Gen Xers, Millenials Sound Off On The Music That Moves Them

Melissa Block and Audie Cornish read listener responses to a question we asked of Gen-X and Millennial listeners last week: "Who are your generation's future musical legends?" Tupac Shakur, Nirvana, Michael Jackson, and Adele made the list, but by far the most frequently mentioned group was a quartet of Irish baby boomers.

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AUDIE CORNISH, HOST:

And now - bear with us, please - ALL THINGS CONSIDERED presents yet another baby boomer musical moment.

(SOUNDBITE OF MUSIC MONTAGE)

JAMES BROWN: (Singing) Whoa! I feel good...

THE BEATLES: (Singing) Here comes the sun...

PATSY CLINE: (Singing) Crazy...

MARVIN GAYE: (Singing) I heard it through the grapevine. Not much more...

MELISSA BLOCK, HOST:

And here's why. Last week, I spoke with Robbie Robertson - of The Band - about his new book for kids, "Legends, Icons, and Rebels." It profiles the musicians we just heard plus 23 more, as artists kids need to know. And it comes with two CDs of songs.

CORNISH: Boomer music.

BLOCK: Indeed. So I asked Robertson if he'd considered any artists from today for the book, and here's what he said.

ROBBIE ROBERTSON: You know, for all the artists that are in this book, they have a timeless thing in their music. We had discussed artists from the '80s, and we weren't positive who was going to make that cut. Time is not kind to everything.

CORNISH: Fair enough but to some of us, not entirely satisfying. So we put the question to you Gen Xers and millennials: What musicians from the '80s up to today do you think will be timeless?

BLOCK: Who are the future legends kids need to know about? Well, the emails and tweets came pouring in.

CORNISH: So now, mark this date. ALL THINGS CONSIDERED presents a Gen X-millennial musical moment.

(SOUNDBITE OF MONTAGE MUSIC)

TALKING HEADS: (Singing) Watch out, you might get what you're after...

BEASTIE BOYS: (Singing) No sleep till Brooklyn.

PRINCE: (Singing) Maybe I'm just like my father, too bold...

NIRVANA: (Singing) With the lights out, it's less dangerous. Here we are now, entertain us...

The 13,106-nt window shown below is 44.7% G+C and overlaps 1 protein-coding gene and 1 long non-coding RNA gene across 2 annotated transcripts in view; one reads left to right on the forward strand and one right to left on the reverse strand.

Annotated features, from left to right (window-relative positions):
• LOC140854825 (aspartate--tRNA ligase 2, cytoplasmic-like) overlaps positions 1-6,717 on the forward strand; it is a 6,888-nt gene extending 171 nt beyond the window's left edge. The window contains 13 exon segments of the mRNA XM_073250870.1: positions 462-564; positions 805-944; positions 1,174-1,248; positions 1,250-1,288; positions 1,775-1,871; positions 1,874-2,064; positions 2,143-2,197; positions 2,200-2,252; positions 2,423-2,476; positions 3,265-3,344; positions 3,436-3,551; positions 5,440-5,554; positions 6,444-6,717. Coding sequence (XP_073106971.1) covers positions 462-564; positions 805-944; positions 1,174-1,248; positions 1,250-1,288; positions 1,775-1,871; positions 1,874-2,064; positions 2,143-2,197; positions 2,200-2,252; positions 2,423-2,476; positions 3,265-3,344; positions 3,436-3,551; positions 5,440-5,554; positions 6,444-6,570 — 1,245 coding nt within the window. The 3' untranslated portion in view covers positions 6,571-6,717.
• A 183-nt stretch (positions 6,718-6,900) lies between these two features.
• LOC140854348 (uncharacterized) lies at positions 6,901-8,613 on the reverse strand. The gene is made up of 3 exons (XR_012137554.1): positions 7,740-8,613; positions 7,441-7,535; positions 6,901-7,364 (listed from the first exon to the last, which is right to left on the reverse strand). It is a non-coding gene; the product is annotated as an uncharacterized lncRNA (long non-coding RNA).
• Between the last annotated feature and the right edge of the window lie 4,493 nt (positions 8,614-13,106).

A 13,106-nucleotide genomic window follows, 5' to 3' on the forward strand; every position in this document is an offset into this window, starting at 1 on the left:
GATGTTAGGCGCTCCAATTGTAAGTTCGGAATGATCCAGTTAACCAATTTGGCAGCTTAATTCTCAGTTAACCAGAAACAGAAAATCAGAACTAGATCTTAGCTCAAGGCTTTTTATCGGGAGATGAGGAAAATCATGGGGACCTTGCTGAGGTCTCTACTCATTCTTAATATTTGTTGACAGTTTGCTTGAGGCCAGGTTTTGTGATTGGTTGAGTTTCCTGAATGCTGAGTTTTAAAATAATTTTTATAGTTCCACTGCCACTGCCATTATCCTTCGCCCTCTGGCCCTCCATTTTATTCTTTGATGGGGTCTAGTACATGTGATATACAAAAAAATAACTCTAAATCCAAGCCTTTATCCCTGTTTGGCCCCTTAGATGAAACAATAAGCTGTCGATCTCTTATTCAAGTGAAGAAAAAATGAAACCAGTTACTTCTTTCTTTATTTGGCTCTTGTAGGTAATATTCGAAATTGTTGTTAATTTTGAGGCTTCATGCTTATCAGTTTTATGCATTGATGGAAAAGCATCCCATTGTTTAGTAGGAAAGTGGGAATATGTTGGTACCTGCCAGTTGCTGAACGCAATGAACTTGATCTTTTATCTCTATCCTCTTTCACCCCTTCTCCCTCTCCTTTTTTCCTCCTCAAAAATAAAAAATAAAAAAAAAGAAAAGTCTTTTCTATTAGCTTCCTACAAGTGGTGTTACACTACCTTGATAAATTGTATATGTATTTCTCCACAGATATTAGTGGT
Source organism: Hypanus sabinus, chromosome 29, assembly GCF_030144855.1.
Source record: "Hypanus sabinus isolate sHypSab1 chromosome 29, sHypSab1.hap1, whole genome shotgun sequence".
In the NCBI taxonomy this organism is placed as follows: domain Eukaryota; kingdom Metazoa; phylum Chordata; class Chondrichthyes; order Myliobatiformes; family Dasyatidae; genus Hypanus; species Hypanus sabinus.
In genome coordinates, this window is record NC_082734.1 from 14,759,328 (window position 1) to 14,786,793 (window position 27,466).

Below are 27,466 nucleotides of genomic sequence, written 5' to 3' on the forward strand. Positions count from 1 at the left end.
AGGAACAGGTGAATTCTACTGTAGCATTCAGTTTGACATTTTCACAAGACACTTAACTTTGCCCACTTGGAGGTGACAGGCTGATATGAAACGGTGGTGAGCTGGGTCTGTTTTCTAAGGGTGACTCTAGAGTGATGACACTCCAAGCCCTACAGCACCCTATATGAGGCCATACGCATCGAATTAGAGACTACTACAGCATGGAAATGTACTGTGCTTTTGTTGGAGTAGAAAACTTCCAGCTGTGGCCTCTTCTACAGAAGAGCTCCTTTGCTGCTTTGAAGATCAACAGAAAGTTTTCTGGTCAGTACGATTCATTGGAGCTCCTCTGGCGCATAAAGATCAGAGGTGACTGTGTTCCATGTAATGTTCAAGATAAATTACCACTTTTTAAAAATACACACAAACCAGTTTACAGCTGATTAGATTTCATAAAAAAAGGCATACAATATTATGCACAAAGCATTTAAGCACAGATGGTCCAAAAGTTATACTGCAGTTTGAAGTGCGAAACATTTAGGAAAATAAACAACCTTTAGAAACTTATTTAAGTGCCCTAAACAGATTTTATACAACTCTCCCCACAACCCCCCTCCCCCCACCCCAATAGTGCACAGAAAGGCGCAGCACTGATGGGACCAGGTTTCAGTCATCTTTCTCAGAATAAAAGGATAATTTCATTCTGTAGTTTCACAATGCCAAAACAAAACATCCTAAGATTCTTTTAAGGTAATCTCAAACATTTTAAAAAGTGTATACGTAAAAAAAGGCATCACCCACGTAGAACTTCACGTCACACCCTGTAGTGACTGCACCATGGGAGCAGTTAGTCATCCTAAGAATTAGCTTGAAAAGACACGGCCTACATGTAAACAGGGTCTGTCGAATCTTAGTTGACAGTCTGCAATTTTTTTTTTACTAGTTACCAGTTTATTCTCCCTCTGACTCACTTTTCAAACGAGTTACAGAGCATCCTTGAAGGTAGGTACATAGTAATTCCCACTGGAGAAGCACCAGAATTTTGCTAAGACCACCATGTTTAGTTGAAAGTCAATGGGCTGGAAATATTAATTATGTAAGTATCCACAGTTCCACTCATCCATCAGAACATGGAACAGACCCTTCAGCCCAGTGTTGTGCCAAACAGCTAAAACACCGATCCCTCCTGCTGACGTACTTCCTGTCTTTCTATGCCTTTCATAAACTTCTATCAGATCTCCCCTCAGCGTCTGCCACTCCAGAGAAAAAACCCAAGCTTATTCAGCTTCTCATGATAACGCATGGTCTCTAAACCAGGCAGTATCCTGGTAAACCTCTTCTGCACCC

CORNISH: Nirvana, Prince, the Beastie Boys, Talking Heads - and this guy, who's already a legend, according to many of you: Tupac Shakur.

(SOUNDBITE OF SONG, "KEEP YA HEAD UP")

TUPAC SHAKUR: (Rapping) I think it's time to kill for our women, time to heal our women, be real to our women. And if we don't, we'll have a race of babies that will hate the ladies and make the babies...

BLOCK: About Tupac, Patrick Boughton of Yakima, Wash., writes this: When entire college courses are devoted to the study of your hip-hop and poetry, you have done something right.

CORNISH: Other artists in the need-to-know category? Garth Brooks.

(SOUNDBITE OF SONG, "FRIENDS IN LOW PLACES")

GARTH BROOKS: (Singing) ...'cause I've got friends in low places...

BLOCK: Bruce Springsteen.

(SOUNDBITE OF SONG, "THE RISING")

BRUCE SPRINGSTEEN: (Singing) Come on up for the rising...

CORNISH: Michael Jackson.

(SOUNDBITE OF SONG, "BEAT IT")

MICHAEL JACKSON: (Singing) Just beat it. Beat it. Beat it. No one wants to be defeated...

BLOCK: And Public Enemy.

(SOUNDBITE OF SONG, "WELCOME TO THE TERRORDOME")

PUBLIC ENEMY: (Rapping) I got so much trouble on my mind. Refuse to lose. Here's your ticket...

CORNISH: From today's popular artists, several of you picked Pink, Mumford & Sons and Adele, citing the emotional honesty in their performances.

BLOCK: But hands down, the future legend favorite among our Gen X and millennial listeners is a group of Irish baby boomers.

(SOUNDBITE OF SONG, "I STILL HAVEN'T FOUND WHAT I'M LOOKING FOR")

U2: (Singing) I have climbed highest mountains. I have run through the fields only to be with you...

BLOCK: U2 challenged us to care, tweets Kate Warnock. And a quite a few of you said this song, "I Still Haven't Found What I'm Looking For," is as timeless as it gets.

CORNISH: Eric Anderson, a Gen-Xer parent from Gig Harbor, Wash., told us he schooled his daughters in U2. He writes: Traveling with kids can be a challenge, but they're a captive audience. So what better game to play but what is the meaning of this U2 song?

(SOUNDBITE OF SONG, "SUNDAY BLOODY SUNDAY")

U2: (Singing) How long? How long must we sing this song? How long? How long...

CORNISH: But what do Anderson's back-seat captives think? He posed the future legends question to his daughter Hannah, a college freshman. She and her friends wrote up a playlist. Then she sent this text to her dad.

BLOCK: There was some Death Cab, the Killers, Arcade Fire, Lumineers and U2. "When U2 came on, I totally started crying because it reminded me of being little again, and riding in the Sequoia with my sisters and Mom and Dad." It just made me realize that you can't ever get back your childhood, and I'm so happy that you guys made mine worth missing.

(SOUNDBITE OF SONG, "BEAUTIFUL DAY")

U2: (Singing) It's a beautiful day. Don't let it get away. It's a beautiful day...

CORNISH: Well, thanks to Bono, The Edge, Larry and Adam for that, and to all of you who wrote in to share your thoughts on the musicians who will be your generation's legends.

(SOUNDBITE OF SONG, "BEAUTIFUL DAY")

U2: (Singing) ...take me to that other place. Teach me. I know I'm not a hopeless case. See the world in green and blue. See China right in front of you. See the canyons broken by clouds. See the tuna fleets clearing...

BLOCK: You're listening to ALL THINGS CONSIDERED, from NPR News.

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